Sherwood Schwartz, creator of Gilligan's Island,
receiving a star on the
Hollywood Walk of Fame, 2008.
Exiled in Paradise
by Ken Sanes
One of the themes of this site is that fiction is about our efforts to overcome our
state of exile from the better world we know should exist. An obvious example of this
precept is the 1960s television comedy, Gilligan's Island, which tells a story much like
Genesis, but one that is a farce rather than a tragedy. Gilligan's Island shows us a group
of castaways who once lived in a paradise of consumer abundance known as America, with its
world of hamburgers, television sets, bathtubs, and other instruments of fulfilled desire.
In place of being exiled by a wrathful God, they go on a three hour tour and are lost in a
storm. And instead of finding themselves trapped in the prison of nature and history, as
are Adam and Eve -- and humanity -- they wake up on a tropical island that separates them
Stuck in a world not of their own making, the castaways of Gilligan's Island form
a microcosm of human society, one of many indications that they are a symbol of ourselves.
This miniature society includes a knowledge class (the Professor); a leader (the Skipper);
the girl next door (Mary Ann); a celebrity (Ginger); the younger generation and exploited
working class (Gilligan, played by Bob Denver); and the idle rich (the Howells), who neither spin nor weave, but
live off the labor of others.
Like humanity, the castaways of Gilligan's
Island long to be saved. They are forever on the lookout for
the coming of the savior who will take them back to their lost paradise of technology and
consumer delights: Mr. Howell to the rest of his money (in addition to what he is hoarding
on the island); Ginger to her audience; and the Professor to his laboratory equipment.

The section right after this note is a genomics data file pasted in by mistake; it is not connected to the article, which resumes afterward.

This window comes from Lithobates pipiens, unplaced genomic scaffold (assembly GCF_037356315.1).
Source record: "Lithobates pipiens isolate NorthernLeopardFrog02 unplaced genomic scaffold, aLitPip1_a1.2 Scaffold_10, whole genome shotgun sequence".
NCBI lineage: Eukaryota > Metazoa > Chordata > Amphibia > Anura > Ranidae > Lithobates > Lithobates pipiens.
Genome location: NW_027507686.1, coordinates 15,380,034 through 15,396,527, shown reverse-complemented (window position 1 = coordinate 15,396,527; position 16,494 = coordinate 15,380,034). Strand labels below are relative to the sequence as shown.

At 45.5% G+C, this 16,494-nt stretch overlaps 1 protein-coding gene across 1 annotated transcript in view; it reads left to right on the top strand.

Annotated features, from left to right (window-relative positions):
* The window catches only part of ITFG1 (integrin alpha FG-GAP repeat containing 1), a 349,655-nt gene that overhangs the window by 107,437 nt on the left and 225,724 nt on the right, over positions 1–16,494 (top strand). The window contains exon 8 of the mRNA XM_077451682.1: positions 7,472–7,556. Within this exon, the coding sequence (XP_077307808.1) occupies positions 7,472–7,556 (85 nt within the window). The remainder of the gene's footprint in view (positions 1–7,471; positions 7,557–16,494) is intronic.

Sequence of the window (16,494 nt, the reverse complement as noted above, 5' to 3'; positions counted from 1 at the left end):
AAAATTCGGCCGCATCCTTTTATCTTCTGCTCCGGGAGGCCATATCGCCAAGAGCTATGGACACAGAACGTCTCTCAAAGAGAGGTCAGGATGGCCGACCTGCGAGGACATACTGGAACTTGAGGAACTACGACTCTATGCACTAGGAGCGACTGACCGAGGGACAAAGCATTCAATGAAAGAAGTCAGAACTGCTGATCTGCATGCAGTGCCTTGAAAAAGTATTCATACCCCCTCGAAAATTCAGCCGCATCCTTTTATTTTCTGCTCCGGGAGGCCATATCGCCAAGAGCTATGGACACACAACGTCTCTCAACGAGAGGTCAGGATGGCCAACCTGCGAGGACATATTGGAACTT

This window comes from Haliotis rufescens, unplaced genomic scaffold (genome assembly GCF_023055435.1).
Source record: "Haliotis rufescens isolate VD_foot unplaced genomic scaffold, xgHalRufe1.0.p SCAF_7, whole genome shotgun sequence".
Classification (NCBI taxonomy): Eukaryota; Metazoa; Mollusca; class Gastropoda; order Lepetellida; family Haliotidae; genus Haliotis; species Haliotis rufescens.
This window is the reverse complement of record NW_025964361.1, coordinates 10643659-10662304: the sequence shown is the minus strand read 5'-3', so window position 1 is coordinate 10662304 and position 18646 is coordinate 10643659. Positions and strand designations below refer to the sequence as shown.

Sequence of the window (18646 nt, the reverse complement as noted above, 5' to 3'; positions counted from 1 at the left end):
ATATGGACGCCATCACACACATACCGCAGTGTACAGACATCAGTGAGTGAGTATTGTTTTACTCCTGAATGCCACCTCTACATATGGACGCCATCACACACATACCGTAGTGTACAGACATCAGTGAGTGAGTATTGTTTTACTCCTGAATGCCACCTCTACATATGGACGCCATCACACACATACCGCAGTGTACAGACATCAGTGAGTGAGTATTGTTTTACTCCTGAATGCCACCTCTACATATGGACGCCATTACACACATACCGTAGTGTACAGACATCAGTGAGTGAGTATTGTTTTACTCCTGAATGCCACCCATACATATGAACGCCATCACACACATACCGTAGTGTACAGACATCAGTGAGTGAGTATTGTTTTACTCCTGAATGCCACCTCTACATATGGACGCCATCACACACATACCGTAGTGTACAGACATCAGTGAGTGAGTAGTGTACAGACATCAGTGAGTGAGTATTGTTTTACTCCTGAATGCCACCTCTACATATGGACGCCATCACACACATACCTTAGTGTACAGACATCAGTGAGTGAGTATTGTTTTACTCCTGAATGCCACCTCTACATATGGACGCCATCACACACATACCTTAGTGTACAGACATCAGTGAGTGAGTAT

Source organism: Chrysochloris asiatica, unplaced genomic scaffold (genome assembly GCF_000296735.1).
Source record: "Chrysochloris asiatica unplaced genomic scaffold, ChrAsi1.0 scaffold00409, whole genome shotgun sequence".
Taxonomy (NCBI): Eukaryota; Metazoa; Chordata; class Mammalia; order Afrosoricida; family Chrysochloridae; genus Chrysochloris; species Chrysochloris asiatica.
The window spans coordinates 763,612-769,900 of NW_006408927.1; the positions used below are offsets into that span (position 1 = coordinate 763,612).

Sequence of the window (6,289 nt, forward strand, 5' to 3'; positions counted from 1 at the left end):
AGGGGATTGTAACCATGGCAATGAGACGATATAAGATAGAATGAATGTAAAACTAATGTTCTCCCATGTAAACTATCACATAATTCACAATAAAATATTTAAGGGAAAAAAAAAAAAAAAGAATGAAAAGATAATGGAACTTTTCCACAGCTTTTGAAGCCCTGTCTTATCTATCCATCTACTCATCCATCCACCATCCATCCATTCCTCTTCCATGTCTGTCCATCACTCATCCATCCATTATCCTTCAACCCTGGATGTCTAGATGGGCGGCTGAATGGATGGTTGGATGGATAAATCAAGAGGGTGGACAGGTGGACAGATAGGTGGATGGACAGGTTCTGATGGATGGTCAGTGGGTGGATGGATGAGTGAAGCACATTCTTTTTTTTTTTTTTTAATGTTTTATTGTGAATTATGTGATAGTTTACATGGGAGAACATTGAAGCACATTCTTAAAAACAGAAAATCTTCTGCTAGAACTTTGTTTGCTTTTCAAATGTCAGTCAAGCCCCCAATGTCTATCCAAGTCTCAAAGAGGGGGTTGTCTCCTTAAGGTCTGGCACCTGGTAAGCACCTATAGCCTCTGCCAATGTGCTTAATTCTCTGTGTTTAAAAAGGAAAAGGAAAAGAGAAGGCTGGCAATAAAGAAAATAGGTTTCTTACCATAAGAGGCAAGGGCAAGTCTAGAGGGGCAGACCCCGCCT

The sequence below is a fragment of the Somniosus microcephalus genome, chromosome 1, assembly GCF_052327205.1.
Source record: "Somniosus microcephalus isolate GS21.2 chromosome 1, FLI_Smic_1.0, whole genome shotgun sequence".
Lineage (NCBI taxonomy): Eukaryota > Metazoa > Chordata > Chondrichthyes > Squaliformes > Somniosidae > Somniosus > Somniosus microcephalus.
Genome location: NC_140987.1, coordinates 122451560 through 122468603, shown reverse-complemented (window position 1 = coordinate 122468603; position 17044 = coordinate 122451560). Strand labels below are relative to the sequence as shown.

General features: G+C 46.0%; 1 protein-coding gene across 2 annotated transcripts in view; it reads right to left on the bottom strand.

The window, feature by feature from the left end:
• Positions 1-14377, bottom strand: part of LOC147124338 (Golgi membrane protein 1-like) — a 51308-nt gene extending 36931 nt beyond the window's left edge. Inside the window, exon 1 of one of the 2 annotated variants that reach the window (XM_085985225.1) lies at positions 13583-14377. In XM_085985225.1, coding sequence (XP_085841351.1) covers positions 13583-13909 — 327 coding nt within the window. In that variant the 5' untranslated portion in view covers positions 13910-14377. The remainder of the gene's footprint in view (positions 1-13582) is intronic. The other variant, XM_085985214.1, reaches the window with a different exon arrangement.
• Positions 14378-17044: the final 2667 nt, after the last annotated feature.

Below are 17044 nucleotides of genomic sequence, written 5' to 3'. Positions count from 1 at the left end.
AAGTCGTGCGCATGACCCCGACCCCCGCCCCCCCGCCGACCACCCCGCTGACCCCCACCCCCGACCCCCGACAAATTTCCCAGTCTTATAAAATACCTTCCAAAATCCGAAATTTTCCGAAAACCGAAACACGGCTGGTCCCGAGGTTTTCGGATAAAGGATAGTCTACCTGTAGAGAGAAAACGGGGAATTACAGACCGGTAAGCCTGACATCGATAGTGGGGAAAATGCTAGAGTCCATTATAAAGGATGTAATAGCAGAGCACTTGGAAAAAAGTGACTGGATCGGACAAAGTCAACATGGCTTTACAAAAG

Fortunately, for the characters, some lifeline to the outside world frequently
seems to appear on this unusually well-traveled island -- a radio, a boat, a spacecraft
that will fly overhead and see them -- and the castaways begin to organize and make
repairs, doing whatever is necessary to prepare their escape. Then, inexplicably,
something always seems to go wrong at the last minute, taking them from joyous hope to the
despairing recognition that they are still stuck on the wrong side of the ocean.
Frequently, it is Gilligan, in his never-ending quest to be helpful and win
recognition as an adult, who ends up giving in to some temptation and screwing things up.
He catches the radio with his fishing line and throws it into the ocean or his pants catch
fire and he accidentally kicks burning logs, so they spell "SOL" instead of
"SOS", and the astronauts flying overhead think that islanders on the earth
below are saying hello to Sol the astronaut. In each of Gilligan's little disasters, in
which he gives in to some temptation, causing himself and others to miss out on the
chance to be saved, we see humanity's continuing inability to escape its own state of
exile. (Unless, of course, one prefers to see in Gilligan's pathetic innocence a more
sinister figure we also know from Genesis.)
Repeating this simple plot line, and others similar to it, Gilligan's Island gives